Communion is an essential part of our Christian fellowship, as we read the scriptures and reflect on the implications of the broken body and the shed blood. It is both a time of personal quiet and consideration, and a time of shared joy and gratitude.
Today as we shared communion, we considered the unity of the body, and how we are joined as members of that body.
The scripture inspired the bread.
I Corinthians 10:16,17
16. Is not the cup of blessing, which we bless, a sharing in the blood of Christ? Is not the bread which we break a sharing in the body of Christ?
17. Since there is one bread, we who are many are one body; for we all partake of the one bread.
The bread was baked from the basic wholewheat sourdough recipe. After the first rise the dough was shaped into a boule. I reserved a small amount of the dough, and from this made individual small balls, spaced out to form a chain around the boule.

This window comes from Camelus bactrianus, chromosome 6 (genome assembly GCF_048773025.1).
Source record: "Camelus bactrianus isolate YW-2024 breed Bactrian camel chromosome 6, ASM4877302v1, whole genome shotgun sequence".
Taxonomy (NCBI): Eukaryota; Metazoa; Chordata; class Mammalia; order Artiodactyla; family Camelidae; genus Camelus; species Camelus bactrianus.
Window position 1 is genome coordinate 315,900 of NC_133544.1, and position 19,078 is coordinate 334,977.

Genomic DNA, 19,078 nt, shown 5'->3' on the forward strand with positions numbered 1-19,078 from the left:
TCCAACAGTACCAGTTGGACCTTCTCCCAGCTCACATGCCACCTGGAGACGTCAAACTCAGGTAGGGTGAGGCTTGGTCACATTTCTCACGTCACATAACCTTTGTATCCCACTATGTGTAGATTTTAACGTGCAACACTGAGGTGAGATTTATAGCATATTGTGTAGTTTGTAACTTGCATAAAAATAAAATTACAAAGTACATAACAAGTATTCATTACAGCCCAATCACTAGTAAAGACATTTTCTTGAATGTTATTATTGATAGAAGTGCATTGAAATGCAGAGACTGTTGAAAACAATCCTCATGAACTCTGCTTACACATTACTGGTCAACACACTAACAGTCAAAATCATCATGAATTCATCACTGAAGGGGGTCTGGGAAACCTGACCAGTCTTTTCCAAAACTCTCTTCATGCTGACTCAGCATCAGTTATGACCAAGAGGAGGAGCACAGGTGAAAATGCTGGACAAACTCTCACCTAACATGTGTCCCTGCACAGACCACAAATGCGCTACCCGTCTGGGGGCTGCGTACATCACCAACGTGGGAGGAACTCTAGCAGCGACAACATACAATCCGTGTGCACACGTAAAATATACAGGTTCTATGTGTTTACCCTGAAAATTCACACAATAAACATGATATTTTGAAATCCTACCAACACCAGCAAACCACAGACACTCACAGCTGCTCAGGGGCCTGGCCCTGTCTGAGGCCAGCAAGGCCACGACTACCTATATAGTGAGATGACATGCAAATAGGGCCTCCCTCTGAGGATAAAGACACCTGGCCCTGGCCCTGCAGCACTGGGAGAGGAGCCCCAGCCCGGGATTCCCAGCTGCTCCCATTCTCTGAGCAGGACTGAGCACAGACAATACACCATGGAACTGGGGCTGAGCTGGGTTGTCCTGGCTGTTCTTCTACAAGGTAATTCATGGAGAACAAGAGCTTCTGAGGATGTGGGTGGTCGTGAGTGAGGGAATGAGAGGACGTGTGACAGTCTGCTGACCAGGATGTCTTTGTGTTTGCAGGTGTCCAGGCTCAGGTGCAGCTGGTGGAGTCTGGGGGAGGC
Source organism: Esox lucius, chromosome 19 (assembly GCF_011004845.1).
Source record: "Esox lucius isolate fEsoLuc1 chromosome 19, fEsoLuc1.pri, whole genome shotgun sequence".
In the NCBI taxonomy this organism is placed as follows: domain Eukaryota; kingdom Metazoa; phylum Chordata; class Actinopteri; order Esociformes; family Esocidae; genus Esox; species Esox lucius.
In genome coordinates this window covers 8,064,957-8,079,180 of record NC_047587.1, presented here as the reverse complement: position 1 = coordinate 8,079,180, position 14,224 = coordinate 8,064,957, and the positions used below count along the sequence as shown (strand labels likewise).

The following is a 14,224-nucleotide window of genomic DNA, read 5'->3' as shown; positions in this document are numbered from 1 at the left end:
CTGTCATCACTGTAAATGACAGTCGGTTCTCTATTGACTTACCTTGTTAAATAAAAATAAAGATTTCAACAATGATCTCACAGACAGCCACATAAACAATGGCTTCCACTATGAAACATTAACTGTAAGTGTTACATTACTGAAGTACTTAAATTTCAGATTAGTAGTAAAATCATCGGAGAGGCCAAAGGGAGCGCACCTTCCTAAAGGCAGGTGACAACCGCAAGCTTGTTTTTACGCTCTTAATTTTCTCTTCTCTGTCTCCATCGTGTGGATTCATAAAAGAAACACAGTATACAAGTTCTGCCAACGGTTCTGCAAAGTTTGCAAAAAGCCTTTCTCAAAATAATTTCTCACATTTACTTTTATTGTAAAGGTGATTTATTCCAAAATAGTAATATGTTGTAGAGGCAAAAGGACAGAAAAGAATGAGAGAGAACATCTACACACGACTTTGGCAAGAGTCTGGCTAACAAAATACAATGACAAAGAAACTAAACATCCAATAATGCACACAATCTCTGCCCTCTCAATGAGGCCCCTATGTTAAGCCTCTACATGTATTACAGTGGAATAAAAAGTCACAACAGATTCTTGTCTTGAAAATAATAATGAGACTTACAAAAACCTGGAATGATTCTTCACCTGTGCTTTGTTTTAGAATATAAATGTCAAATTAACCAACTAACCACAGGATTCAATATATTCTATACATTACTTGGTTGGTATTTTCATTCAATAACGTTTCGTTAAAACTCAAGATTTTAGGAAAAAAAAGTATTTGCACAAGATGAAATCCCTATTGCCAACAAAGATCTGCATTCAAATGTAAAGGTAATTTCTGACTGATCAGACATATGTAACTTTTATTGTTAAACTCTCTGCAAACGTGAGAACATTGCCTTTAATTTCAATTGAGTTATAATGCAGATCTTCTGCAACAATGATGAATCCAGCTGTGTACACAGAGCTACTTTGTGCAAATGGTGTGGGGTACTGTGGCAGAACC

After the second rise, the individual pieces of the chain were linked, one to another, and all were connected to the main loaf.
I brushed the top of the bread with an egg wash, lightly floured it, and cut a distinct cross into the top surface.
After baking I lightly brushed water into the cross, dusted it with white flour, and gently rubbed it to set the contrast in place.
There were 25 chain links, sufficient for our group that day, as in taking communion we broke the smaller pieces from the rim of the loaf.
Yes, we know the passover meal would have been celebrated with unleavened bread, and there are times when we will share such a bread.
But for us, communion is not a format but rather a fellowship, embodied in the sharing and the breaking of bread among members of the body.